Monthly Archives: November 2013

Much Thanks

It is good to give thanks to the Lord,
to sing praises to your name, O Most High;
to declare your steadfast love in the morning,
and your faithfulness by night,  (Psalm 92:1, 2 ESV)

In the winter of 1969, I moved from the Midwest to Southern California. Being a quick-study second grader, I learned a few things quickly. First, the warmer climate freed me from having to wear pants under my dresses. Second, living in a small town with a large Hispanic population, it was more appropriate to say “gracias” instead of thank you after eating freshly made tortillas spread with butter and sprinkled with salt. These after school snacks were a simple pleasure that filled me with much thanks so I learned to say “muchas gracias”!

You probably know “gracias” is the Spanish word for thank you. But did you know it shares roots with the English word “grace” because it comes from the form of the Latin ” gratus,” which means “pleasing.” Indeed it is good or “pleasing” for us to give thanks to God all the time, but how much more appropriate on a day set aside for thanksgiving.

As you and I sit down to enjoy the simple pleasures of food and fellowship, may we share with others how the steadfast love and faithfulness of the Lord has filled our hearts with much thanks.

No Separation

After  spending time reflecting on Romans 8:31-39, I realized that because our heavenly Father did not withhold His Son from us, the Lord Jesus is indeed with us now.   I tried to put into words what a “no separation” life is like.

Lord Jesus,
with us now…
Not withheld, but given up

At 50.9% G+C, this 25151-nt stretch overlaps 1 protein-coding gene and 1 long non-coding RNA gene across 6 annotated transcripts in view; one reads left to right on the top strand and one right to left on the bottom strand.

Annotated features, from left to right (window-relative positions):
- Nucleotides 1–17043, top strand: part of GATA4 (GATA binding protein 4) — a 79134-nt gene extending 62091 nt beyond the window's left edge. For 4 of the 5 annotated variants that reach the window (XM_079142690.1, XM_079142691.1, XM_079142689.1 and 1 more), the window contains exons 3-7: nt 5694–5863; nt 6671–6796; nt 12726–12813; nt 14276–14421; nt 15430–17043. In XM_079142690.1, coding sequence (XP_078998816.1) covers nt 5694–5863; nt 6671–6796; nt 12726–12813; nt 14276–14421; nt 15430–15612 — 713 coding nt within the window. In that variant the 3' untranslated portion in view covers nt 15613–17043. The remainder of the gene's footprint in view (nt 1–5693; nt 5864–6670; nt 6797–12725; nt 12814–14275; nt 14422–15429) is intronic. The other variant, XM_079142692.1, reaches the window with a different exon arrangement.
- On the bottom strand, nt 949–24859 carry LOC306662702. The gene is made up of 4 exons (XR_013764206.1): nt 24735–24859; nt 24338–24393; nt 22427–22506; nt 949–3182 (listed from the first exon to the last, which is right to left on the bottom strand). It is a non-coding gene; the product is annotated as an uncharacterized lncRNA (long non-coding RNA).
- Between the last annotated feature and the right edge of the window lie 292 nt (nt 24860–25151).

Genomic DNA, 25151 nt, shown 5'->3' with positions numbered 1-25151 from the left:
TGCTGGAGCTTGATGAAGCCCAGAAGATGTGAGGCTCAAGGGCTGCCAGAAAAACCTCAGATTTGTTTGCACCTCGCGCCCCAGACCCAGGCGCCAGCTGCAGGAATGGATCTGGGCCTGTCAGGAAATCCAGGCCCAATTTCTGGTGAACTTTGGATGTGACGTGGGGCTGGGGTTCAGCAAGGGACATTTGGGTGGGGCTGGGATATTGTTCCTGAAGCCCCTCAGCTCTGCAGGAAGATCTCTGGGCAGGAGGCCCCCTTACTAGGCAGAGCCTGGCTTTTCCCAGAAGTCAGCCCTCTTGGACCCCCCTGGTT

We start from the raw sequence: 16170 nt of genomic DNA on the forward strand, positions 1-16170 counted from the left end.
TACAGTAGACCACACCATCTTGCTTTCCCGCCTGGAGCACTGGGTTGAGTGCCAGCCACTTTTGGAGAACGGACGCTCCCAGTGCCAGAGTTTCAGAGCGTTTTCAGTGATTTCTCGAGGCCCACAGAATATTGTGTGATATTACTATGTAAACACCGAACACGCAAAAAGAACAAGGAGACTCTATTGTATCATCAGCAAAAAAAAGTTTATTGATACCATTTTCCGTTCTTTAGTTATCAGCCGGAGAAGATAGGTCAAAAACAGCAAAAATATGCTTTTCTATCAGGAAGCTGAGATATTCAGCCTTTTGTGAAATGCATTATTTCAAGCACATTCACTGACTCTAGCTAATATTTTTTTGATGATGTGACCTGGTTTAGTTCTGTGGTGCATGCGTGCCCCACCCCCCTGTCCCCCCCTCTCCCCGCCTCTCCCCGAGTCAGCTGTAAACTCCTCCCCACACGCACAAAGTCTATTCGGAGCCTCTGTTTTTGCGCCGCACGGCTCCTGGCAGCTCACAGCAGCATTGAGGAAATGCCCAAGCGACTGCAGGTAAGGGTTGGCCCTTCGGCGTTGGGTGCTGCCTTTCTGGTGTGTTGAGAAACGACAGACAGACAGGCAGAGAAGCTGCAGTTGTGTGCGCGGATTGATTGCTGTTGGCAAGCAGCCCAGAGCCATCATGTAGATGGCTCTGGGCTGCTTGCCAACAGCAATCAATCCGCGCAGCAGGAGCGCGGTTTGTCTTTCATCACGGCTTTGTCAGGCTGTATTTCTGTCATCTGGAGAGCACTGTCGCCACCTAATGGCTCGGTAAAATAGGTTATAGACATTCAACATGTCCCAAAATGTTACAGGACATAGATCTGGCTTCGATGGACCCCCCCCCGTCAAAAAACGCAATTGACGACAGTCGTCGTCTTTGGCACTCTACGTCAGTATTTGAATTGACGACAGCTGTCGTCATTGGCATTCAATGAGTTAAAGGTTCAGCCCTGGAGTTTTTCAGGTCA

for the Father understands
How we need to receive
the gift of His Son.
No condemnation.

with us now…
Not withheld, but raised to Life
for the Father recognizes
How we long to see
the light of His love.
No distress.

with us now…
Not withheld, but seated on high
for the Father knows
How we desire to hear
the prayers of His heart.
No shame.

with us now…
Not withheld, but conquering still
for the Father grasps
How we yearn to experience
the freedom of His Spirit.
No separation.

Thanks be to God…Amen and amen!

How would you describe your “no separation” life with God?

To Be Near God

But as for me, it is good to be near God.
I have made the Sovereign Lord my refuge;
I will tell of all your deeds. (Psalm 73:28 NIV)

At night it is good for me to be near God and make the Lord my refuge as I talk about my day.  Who I was frustrated with and who I frustrated.  What I consumed and what consumed me.  When I waited for another and when I demanded be waited on.  Where I was lost and where I was found.  How I pursued God’s will and how I pursued my own will.  Why I felt hopeful and why I felt hopeless.

And so I have been ending my days praying the Psalms. Thomas Merton wrote this in a short little book entitled Praying the Psalms:

The function of the Psalms is to reveal to us God as the “treasure” whom we love because He has first loved us, and to hide us, heart and soul, in the depths of His infinite Light. The Psalms, therefore, lead us to contemplation (pg. 14).

Psalm 73 invites us to contemplate God’s goodness. At all times and in all places, may our hearts be reoriented to truly “treasure” how good it is to be near God.

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Shoes or No Shoes!

Once upon a Sunday morning, the four of us were scrambling to get out the door to church on time. When I went to the garage, my husband, Ben, was not in the drivers’s seat waiting for me as usual. I told the kids to get into the car because I would be driving us to church. Just as I was backing out of the garage, Ben came blasting out of the house.